Now, building on earlier hints that relations with Syria might be ‘normalised’, the prime minister of Turkey, Binali Yildirim told parliament on 16 August that Turkey and Iran have agreed a preliminary agreement on basic principles for a solution to the Syrian conflict, a solution which would hang on “two basic conditions: first to preserve the territorial unity of Syria and second, establishing a system of government in which all ethnicities and religions are represented” (Gareth Porter, ‘Turkey and Iran reach agreement on conditions for Syria peace’, Information Clearing House, 19 August 2016). In point of fact the existing system of government already fulfils both criteria admirably, dedicated as it is to the defence of the unitary and secular nature of the state.

Yildrim made it clear what set of circumstances suddenly engendered Ankara’s new solicitude for Syrian unity (a solicitude notably absent a few months back when Turkey was demanding the carving out of ‘security zones’), saying “Someone would come and say, I will give the west of Syria to one and the south to another and the north to the Kurds. This is not possible.” Yildirim’s announcement was corroborated the same day by Iran’s deputy foreign minister Hossein Jaberi Ansari, who offered the hope that ” This agreement on the general lines will contribute to creating an environment suitable to solving the Syrian crisis” (ibid). Of particular interest is Russia’s reported role in bringing Turkey and Iran together in a meeting of minds that just a few months ago would have seemed impossible. It was Mikhail Bogdanov of Russia’s foreign ministry who acted as go-between between the Turkish and Iranian foreign ministries, reportedly smoothing the way for the Iranian foreign minister’s flight to Ankara and meeting with Erdogan.

If this rapprochement between Iran and Turkey, facilitated by Russia, is worrying for Anglo-American imperialism, no less so is the news that Iran has invited Russian planes to launch airstrikes against the jihadis from Iranian soil, passing over Iraq. Already in the first two weeks of August long range Tu-22M3 bombers and Sukhoi-34 Strike fighters have taken off from western Iran to carry out missions in Syria, hitting targets in the provinces of Aleppo, Idlib and Deir al-Zour. Sergei Lavrov countered US complaints by pointing out that “These military aircraft are used by air forces after Iran’s authorization for taking part in the anti-terrorist operation in Syria after a legitimate request from its government” (Finian Cunningham, ‘Russia’s Middle East breakthrough… No wonder Washington’s grouchy’, Information Clearing House, 19 August 2016). This invitation from Tehran gives a considerable tactical advantage to Russian air power. By launching airstrikes from western Iran instead of southern Russia, the flight time is cut radically, saving on fuel and increasing the potential number of sorties. This military cooperation against terrorism was further evidenced by the recent delivery of Russian S-300 long range surface-to-air missile systems to Iran, in line with an $800 million contract agreed on in 2007 (see Ulson Gunnar, ‘Syria: China and Iran join Russia in larger role’, New Eastern Outlook, 18 August 2016).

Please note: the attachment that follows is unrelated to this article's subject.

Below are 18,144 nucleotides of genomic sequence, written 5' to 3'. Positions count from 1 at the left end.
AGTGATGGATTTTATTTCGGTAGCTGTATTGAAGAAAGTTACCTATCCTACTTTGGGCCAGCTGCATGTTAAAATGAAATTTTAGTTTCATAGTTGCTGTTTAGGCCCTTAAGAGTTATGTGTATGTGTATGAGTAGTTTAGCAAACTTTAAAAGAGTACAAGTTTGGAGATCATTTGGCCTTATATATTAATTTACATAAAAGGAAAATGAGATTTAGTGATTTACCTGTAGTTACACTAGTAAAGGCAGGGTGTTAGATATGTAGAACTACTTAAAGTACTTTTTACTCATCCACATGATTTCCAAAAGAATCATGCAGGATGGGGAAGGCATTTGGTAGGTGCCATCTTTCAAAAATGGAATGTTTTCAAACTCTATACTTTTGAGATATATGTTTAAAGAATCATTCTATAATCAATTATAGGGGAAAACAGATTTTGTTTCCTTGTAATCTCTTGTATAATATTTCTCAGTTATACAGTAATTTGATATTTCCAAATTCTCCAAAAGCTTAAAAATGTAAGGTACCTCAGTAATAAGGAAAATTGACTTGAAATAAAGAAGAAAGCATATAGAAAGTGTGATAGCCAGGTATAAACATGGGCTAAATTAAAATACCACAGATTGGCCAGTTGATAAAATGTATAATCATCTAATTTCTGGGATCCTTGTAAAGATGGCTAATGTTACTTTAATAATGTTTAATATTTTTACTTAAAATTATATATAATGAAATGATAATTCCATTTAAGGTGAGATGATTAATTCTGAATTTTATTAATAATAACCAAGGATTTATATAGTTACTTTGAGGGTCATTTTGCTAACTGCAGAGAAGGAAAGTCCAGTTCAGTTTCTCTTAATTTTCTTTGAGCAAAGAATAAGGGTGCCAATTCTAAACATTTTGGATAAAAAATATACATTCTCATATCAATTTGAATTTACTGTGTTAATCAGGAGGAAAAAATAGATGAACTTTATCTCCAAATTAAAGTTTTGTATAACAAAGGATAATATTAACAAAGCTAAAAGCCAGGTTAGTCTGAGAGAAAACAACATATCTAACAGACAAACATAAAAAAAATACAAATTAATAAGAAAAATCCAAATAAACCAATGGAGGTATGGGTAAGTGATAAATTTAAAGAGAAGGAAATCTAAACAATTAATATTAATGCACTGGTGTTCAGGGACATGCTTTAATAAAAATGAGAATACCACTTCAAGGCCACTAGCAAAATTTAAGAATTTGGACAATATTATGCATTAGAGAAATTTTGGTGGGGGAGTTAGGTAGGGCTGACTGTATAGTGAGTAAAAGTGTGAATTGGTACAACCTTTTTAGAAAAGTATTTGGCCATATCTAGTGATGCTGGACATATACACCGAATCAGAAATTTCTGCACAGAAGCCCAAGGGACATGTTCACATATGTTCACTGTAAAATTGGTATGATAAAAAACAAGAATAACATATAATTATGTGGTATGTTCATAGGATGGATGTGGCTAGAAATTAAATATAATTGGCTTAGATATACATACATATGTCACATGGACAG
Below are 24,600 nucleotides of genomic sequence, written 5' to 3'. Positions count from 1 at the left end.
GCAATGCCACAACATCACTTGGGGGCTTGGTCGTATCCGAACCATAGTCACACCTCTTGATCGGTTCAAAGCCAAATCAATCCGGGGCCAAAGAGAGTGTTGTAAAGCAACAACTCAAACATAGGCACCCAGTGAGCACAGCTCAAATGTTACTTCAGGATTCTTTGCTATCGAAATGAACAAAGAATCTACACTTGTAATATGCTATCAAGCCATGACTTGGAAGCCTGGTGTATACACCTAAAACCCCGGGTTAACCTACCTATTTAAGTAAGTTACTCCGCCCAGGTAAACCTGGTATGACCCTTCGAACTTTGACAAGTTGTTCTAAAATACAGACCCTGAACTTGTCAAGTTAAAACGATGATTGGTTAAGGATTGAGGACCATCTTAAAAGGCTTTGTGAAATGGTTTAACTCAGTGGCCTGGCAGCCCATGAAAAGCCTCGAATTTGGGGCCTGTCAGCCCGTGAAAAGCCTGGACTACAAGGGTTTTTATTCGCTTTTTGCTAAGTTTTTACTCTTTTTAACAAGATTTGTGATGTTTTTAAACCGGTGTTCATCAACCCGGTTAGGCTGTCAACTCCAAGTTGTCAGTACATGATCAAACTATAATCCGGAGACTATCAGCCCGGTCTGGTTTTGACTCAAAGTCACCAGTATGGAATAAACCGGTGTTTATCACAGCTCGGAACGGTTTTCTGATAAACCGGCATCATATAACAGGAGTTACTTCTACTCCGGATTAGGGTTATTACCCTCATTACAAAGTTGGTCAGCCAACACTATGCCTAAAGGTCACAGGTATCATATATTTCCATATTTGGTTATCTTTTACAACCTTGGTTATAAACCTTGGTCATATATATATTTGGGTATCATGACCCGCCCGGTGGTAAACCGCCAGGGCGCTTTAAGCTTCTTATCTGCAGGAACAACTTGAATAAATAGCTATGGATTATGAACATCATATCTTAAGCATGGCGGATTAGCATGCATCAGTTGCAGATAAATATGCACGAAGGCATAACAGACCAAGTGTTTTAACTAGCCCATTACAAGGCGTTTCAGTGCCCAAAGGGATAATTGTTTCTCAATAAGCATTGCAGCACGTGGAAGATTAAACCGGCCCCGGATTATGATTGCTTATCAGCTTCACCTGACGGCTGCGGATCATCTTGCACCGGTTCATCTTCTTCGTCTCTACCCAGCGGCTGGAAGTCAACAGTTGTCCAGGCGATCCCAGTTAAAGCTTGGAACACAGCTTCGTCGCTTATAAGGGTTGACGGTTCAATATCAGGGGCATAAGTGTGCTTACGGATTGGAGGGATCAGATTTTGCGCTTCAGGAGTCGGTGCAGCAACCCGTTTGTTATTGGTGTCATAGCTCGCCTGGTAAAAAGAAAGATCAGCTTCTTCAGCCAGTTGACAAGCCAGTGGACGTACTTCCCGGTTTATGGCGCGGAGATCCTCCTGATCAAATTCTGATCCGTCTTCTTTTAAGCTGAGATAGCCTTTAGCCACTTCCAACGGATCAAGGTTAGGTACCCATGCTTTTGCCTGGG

China strengthens military ties with Syria

Were this growing challenge to US imperialism’s self-proclaimed right to dominate the world not enough of a nightmare for London and Washington, the People’s Republic of China chose this moment quietly to announce its intention to strengthen military cooperation with Syria. Xinhua News reported on a meeting in Damascus between Guan Youfei (from China’s Central Military Commission) and Fahad Jassim al Freij (the Syrian defence minister). Suggesting that China had consistently played a positive role in pushing for a political resolution in Syria, Guan stressed the traditionally friendly relationship between People’s Liberation Army and the Syrian Arab Army and said the PLA was willing to keep strengthening exchanges and cooperation with its counterpart in Syria. Both sides discussed personnel training and reached a consensus on the PLA providing humanitarian aid. The chairman of the Russian State Duma defence committee, Admiral Vladimir Komoedov, was quick to pick up on this announcement, interpreting it as leading towards the formation of a military and political coalition of non-NATO countries. He told journalists that “The Chinese military in Syria is the first step towards putting together a serious military-political coalition dominated by countries that are not aligned with the aggressive NATO bloc. The time has come to form such a coalition” (Sergey Bobylev, ‘Russian MP says China’s upgrading ties with Syria can form non-NATO anti-terror coalition’, TASS, 19 August 2016).

In short, the humiliating collapse of imperialism’s five year proxy subversion war against the independent, secular and anti-imperialist Arab state of Syria has been a global disaster for Anglo-American imperialism and is a shot in the arm for anti-imperialists everywhere. Instead of delivering the regime change sought by Washington and London, this failed war marks another giddy lurch towards the disintegration of their hegemonic dreams.

Victory to the Syrian President, government, army and people!


Since the above was written, Turkish tanks have rolled into Syria with the avowed goal of pushing back both Islamic State and the Kurdish YPG. The fact that this incursion was supported by US airpower, a slap in the face for those in the YPG foolish enough to put their trust in imperialist promises of jam tomorrow, cautions us not to underestimate Washington’s endless cynicism in trying to play all sides simultaneously. Yet however US imperialism twists and turns, there is no escaping the crushing humiliation attending upon the failure of its proxy war, with the consequences for US hegemony sketched out in the piece.